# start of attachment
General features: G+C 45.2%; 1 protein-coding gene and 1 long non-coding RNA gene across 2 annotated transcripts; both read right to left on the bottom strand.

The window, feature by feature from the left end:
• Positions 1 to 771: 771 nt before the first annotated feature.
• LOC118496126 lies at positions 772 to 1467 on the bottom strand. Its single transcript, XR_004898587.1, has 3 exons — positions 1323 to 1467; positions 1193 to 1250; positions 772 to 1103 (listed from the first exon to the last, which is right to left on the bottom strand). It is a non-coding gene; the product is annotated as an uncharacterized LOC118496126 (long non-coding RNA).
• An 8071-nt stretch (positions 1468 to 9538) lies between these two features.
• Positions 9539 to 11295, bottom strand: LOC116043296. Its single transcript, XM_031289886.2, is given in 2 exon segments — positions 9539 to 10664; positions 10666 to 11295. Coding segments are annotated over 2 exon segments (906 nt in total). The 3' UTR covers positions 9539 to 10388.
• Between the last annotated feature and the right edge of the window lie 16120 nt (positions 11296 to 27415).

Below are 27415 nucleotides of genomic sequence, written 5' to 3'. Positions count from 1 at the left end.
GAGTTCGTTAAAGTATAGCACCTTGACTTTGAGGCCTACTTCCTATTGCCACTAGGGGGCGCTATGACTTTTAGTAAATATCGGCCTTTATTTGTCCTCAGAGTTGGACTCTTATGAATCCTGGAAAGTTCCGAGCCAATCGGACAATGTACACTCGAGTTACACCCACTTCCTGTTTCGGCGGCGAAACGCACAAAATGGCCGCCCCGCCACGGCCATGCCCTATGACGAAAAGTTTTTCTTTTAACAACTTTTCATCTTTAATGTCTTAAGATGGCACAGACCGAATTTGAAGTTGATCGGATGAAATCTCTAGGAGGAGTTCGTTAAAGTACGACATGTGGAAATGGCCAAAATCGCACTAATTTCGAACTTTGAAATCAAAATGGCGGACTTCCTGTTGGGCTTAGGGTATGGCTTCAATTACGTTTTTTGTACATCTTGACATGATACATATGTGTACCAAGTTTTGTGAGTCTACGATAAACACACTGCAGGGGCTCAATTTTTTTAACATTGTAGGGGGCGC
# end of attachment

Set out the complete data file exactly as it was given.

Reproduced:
General features: G+C 45.2%; 1 protein-coding gene and 1 long non-coding RNA gene across 2 annotated transcripts; both read right to left on the bottom strand.

The window, feature by feature from the left end:
• Positions 1 to 771: 771 nt before the first annotated feature.
• LOC118496126 lies at positions 772 to 1467 on the bottom strand. Its single transcript, XR_004898587.1, has 3 exons — positions 1323 to 1467; positions 1193 to 1250; positions 772 to 1103 (listed from the first exon to the last, which is right to left on the bottom strand). It is a non-coding gene; the product is annotated as an uncharacterized LOC118496126 (long non-coding RNA).
• An 8071-nt stretch (positions 1468 to 9538) lies between these two features.
• Positions 9539 to 11295, bottom strand: LOC116043296. Its single transcript, XM_031289886.2, is given in 2 exon segments — positions 9539 to 10664; positions 10666 to 11295. Coding segments are annotated over 2 exon segments (906 nt in total). The 3' UTR covers positions 9539 to 10388.
• Between the last annotated feature and the right edge of the window lie 16120 nt (positions 11296 to 27415).

Below are 27415 nucleotides of genomic sequence, written 5' to 3'. Positions count from 1 at the left end.
GAGTTCGTTAAAGTATAGCACCTTGACTTTGAGGCCTACTTCCTATTGCCACTAGGGGGCGCTATGACTTTTAGTAAATATCGGCCTTTATTTGTCCTCAGAGTTGGACTCTTATGAATCCTGGAAAGTTCCGAGCCAATCGGACAATGTACACTCGAGTTACACCCACTTCCTGTTTCGGCGGCGAAACGCACAAAATGGCCGCCCCGCCACGGCCATGCCCTATGACGAAAAGTTTTTCTTTTAACAACTTTTCATCTTTAATGTCTTAAGATGGCACAGACCGAATTTGAAGTTGATCGGATGAAATCTCTAGGAGGAGTTCGTTAAAGTACGACATGTGGAAATGGCCAAAATCGCACTAATTTCGAACTTTGAAATCAAAATGGCGGACTTCCTGTTGGGCTTAGGGTATGGCTTCAATTACGTTTTTTGTACATCTTGACATGATACATATGTGTACCAAGTTTTGTGAGTCTACGATAAACACACTGCAGGGGCTCAATTTTTTTAACATTGTAGGGGGCGC